Vic: She was probably one of those wholesome, homespun Pittsburgh girls.
Jeff from Jacksonville:
I know there been some bitterness in the Jaguars nation because of the large number of Steelers fans at the game Sunday night. It's what Steelers fans do and it is a long, long tradition for them. If you don't want the opposing team's fans to invade your stadium, I have some suggestions: (1. Don't cave in and let your buddies use your seats because it's the only time they will get to see their beloved Steelers this season. (2. Stop selling your seats on the web and let the kid next door from Jacksonville use them if you can't go. (3. Grandparents should stop using the Steelers game as a reason to get the Grandkids down for a visit; buy them tickets in Pittsburgh.
Vic: You're gonna blame it on grandma? Come on. You've successfully managed to give every reason but the major reason Steelers fans were able to get tickets: Because "The Jack" isn't sold out on a season-ticket basis. Wanna keep them out? That's easy. Buy all the season tickets and use them. Yeah, some of them will always find a way in, but it's much more difficult for them in places such as Philadelphia, where all the tickets are gone and they're being used by the fans who bought them.
Andy from Jacksonville:
What coverage were the Jags playing when James got beat for the touchdown? I didn't pick it up pre-snap but thought I saw a safety somewhere over the top.
Vic: The Jaguars were playing single-high safety. The left cornerback was rolled up and the right corner, Will James, was playing off Nate Washington about 10-15 yards. The Jaguars rushed five guys and the Steelers flooded the passing lanes. The reason the play went for a touchdown was because Ben Roethlisberger froze James and safety Gerald Sensabaugh with a pump-fake.
Dale from Hampton, VA:
You're a big schedule guy and I think now is a good time to look at the schedule (to avoid depression). In the first six games of the season, the Jaguars will have faced four division leaders who have a total combined record of 19-9. In the next six games, they will face one division leader and a combined record of 8-19. Once they get past the bye, it will not be as much of an uphill climb and the Jaguars could go into Chicago with a winning record. The best we can hope for, though, is probably 9-7 at the end of the season.
Vic: No, that's not the best. If the Jaguars win this Sunday in Denver, they could get on a roll after the bye week. Cleveland, Cincinnati and Detroit are the next three opponents and should the Jaguars be on a winning streak, it would segue perfectly into a showdown against visiting Tennessee on Nov. 16. I think the schedule is favorable the rest of the way. I don't see one should-lose game remaining, but that doesn't mean they're all should-wins, either. You have to do it. It's time for this team to do it and get on a roll.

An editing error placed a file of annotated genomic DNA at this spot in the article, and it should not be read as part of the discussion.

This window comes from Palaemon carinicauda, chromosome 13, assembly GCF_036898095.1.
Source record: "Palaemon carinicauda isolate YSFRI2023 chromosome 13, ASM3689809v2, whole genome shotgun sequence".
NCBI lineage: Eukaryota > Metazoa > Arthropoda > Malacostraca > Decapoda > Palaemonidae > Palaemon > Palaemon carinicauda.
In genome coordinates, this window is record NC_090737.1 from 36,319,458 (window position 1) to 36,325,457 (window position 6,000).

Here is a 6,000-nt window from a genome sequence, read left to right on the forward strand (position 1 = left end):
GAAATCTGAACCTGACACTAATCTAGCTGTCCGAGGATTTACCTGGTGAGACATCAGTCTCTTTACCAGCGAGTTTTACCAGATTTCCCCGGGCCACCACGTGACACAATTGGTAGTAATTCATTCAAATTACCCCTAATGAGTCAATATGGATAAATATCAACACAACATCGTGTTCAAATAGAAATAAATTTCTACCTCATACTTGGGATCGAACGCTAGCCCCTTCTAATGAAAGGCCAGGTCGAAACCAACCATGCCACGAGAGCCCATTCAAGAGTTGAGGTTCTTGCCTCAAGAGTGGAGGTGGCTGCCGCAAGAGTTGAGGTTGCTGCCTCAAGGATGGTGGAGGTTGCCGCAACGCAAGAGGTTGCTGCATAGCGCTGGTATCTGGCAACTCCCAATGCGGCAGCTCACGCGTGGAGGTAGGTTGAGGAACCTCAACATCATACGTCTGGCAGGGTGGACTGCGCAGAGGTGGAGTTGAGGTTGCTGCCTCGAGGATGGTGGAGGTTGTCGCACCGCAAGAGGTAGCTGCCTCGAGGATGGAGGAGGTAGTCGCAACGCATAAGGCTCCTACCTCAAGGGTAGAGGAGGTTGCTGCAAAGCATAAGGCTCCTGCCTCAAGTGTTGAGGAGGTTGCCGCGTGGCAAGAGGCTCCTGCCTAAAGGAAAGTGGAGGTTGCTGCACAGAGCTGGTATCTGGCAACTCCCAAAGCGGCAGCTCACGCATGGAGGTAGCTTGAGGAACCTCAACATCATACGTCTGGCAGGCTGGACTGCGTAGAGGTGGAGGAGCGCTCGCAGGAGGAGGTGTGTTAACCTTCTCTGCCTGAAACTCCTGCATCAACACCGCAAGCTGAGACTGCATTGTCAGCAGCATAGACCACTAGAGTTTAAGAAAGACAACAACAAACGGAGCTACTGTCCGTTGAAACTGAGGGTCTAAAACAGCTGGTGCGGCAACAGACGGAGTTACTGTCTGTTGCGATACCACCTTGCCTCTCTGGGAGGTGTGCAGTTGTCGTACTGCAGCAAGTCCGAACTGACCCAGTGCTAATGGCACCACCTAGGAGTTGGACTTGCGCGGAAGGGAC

Barrett from Fernandina Beach, FL:
I have been a Jaguars fan since they began here. Unfortunately, I was only 12 when realignment happened. Can you tell me what the divisions used to be like?
Vic: The Jaguars began their existence in the AFC Central, which included the Steelers, Browns, Bengals and Oilers. The Browns then moved from Cleveland to Baltimore and became the Ravens and the Oilers moved from Houston to Nashville and became the Titans. In 1999, the expansion Browns began playing in Cleveland and joined the AFC Central to make it the league's only six-team division. I don't think Jaguars fans were real pleased with being put into a rust-belt division in the beginning, but rivalries developed, especially with the Steelers, Ravens and Titans, and I was sad to see the Jaguars move away from the Steelers, Ravens, Bengals and Browns in 2002. The other divisions looked like this just prior to realignment: AFC East—Bills, Colts, Dolphins, Jets and Patriots. AFC West—Broncos, Chargers, Chiefs, Raiders and Seahawks. NFC East—Cardinals, Cowboys, Eagles, Giants and Redskins. NFC Central—Bears, Bucs, Lions, Packers and Vikings. NFC West—Falcons, 49ers, Panthers, Rams and Saints.
Debbie from Indianapolis, IN:
Excuse me, Vic, but the Jaguars are just as close to being 0-5 as the Colts are to being 0-4.
Vic: You're absolutely right and that's why I have both teams far down my all-important power rankings.